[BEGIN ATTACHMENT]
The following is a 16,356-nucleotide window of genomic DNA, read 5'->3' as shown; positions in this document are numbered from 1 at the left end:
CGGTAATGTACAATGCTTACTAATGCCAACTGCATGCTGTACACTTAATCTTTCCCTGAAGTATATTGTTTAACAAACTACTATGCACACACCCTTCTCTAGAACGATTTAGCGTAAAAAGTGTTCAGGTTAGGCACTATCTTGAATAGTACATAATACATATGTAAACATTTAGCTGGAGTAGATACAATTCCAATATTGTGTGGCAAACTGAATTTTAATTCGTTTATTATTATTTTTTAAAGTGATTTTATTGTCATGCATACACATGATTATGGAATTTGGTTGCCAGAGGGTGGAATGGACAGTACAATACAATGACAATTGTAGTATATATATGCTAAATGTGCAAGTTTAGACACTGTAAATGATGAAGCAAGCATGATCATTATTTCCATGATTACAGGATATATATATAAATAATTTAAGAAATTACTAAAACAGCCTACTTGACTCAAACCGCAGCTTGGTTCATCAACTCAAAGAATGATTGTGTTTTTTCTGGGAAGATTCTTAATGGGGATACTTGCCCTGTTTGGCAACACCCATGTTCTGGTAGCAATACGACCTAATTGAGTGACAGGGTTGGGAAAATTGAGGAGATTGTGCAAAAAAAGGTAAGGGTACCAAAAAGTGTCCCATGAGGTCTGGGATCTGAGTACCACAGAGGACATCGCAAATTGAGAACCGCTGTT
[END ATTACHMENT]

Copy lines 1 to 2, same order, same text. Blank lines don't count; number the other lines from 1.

The following is a 16,356-nucleotide window of genomic DNA, read 5'->3' as shown; positions in this document are numbered from 1 at the left end:
CGGTAATGTACAATGCTTACTAATGCCAACTGCATGCTGTACACTTAATCTTTCCCTGAAGTATATTGTTTAACAAACTACTATGCACACACCCTTCTCTAGAACGATTTAGCGTAAAAAGTGTTCAGGTTAGGCACTATCTTGAATAGTACATAATACATATGTAAACATTTAGCTGGAGTAGATACAATTCCAATATTGTGTGGCAAACTGAATTTTAATTCGTTTATTATTATTTTTTAAAGTGATTTTATTGTCATGCATACACATGATTATGGAATTTGGTTGCCAGAGGGTGGAATGGACAGTACAATACAATGACAATTGTAGTATATATATGCTAAATGTGCAAGTTTAGACACTGTAAATGATGAAGCAAGCATGATCATTATTTCCATGATTACAGGATATATATATAAATAATTTAAGAAATTACTAAAACAGCCTACTTGACTCAAACCGCAGCTTGGTTCATCAACTCAAAGAATGATTGTGTTTTTTCTGGGAAGATTCTTAATGGGGATACTTGCCCTGTTTGGCAACACCCATGTTCTGGTAGCAATACGACCTAATTGAGTGACAGGGTTGGGAAAATTGAGGAGATTGTGCAAAAAAAGGTAAGGGTACCAAAAAGTGTCCCATGAGGTCTGGGATCTGAGTACCACAGAGGACATCGCAAATTGAGAACCGCTGTT